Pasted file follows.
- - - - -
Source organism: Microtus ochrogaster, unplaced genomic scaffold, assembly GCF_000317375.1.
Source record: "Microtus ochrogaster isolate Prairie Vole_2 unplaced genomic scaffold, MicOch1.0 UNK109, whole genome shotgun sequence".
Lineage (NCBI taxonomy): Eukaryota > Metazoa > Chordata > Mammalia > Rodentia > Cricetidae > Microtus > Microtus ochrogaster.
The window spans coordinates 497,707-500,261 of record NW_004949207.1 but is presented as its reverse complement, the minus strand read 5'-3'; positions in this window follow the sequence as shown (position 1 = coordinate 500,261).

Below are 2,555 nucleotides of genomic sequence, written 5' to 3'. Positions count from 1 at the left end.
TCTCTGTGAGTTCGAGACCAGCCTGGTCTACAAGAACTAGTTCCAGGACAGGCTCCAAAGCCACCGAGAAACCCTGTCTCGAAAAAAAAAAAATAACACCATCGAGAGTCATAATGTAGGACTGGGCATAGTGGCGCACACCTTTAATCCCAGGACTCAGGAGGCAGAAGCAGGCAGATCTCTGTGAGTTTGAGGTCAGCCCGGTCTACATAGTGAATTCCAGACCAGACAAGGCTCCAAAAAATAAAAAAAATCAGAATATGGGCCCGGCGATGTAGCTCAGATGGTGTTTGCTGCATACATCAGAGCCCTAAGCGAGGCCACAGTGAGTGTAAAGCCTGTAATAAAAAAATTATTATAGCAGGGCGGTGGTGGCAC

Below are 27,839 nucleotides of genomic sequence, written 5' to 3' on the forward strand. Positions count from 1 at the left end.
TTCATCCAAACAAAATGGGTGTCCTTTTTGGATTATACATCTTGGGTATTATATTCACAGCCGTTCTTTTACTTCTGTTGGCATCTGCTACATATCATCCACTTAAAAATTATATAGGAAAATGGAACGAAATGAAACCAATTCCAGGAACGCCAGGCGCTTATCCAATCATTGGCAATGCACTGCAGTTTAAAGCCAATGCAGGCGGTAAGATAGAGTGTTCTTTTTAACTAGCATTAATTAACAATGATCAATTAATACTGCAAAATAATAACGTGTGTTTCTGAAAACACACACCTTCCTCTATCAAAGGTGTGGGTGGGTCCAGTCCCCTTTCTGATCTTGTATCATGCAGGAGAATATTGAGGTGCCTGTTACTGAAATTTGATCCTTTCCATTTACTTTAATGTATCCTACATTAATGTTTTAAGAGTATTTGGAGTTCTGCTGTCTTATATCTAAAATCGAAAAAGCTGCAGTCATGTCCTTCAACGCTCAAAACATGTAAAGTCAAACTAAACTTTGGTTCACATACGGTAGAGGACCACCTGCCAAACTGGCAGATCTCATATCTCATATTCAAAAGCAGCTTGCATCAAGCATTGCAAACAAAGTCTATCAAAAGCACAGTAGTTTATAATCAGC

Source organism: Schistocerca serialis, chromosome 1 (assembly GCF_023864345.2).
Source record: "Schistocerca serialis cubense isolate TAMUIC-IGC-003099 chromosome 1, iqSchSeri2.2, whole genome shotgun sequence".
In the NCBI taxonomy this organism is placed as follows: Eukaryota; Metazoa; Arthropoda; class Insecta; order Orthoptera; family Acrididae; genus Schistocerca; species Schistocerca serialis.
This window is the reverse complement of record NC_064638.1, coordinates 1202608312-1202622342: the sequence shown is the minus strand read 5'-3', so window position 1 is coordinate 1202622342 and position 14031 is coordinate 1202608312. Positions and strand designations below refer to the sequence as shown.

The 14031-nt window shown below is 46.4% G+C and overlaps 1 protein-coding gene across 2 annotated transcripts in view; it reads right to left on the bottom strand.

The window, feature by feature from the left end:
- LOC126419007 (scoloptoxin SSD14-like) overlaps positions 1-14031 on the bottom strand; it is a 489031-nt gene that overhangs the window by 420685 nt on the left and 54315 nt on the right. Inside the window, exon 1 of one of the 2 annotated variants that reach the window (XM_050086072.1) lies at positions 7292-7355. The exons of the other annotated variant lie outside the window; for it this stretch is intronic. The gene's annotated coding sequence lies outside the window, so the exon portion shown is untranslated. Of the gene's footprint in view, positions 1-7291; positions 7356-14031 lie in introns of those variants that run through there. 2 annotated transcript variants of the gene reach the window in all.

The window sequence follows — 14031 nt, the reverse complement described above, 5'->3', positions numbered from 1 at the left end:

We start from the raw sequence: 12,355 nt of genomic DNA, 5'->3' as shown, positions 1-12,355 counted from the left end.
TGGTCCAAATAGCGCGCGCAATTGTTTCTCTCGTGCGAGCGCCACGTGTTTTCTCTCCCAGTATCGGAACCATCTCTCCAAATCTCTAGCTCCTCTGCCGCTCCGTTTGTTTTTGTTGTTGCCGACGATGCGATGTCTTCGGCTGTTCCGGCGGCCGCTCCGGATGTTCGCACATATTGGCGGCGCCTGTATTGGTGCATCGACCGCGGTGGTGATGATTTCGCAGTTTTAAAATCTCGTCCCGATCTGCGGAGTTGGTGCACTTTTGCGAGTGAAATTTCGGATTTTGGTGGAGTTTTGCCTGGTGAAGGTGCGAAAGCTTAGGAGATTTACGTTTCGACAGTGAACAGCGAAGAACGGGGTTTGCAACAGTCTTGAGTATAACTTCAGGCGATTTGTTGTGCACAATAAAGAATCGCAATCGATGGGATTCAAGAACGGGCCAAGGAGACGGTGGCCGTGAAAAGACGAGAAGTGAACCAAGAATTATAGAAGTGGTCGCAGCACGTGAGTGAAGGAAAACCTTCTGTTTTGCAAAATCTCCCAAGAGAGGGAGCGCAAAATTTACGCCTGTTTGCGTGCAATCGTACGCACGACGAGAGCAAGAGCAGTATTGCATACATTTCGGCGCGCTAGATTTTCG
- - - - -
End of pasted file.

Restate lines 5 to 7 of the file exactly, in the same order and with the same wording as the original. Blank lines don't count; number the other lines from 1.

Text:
Below are 2,555 nucleotides of genomic sequence, written 5' to 3'. Positions count from 1 at the left end.
TCTCTGTGAGTTCGAGACCAGCCTGGTCTACAAGAACTAGTTCCAGGACAGGCTCCAAAGCCACCGAGAAACCCTGTCTCGAAAAAAAAAAAATAACACCATCGAGAGTCATAATGTAGGACTGGGCATAGTGGCGCACACCTTTAATCCCAGGACTCAGGAGGCAGAAGCAGGCAGATCTCTGTGAGTTTGAGGTCAGCCCGGTCTACATAGTGAATTCCAGACCAGACAAGGCTCCAAAAAATAAAAAAAATCAGAATATGGGCCCGGCGATGTAGCTCAGATGGTGTTTGCTGCATACATCAGAGCCCTAAGCGAGGCCACAGTGAGTGTAAAGCCTGTAATAAAAAAATTATTATAGCAGGGCGGTGGTGGCAC

Below are 27,839 nucleotides of genomic sequence, written 5' to 3' on the forward strand. Positions count from 1 at the left end.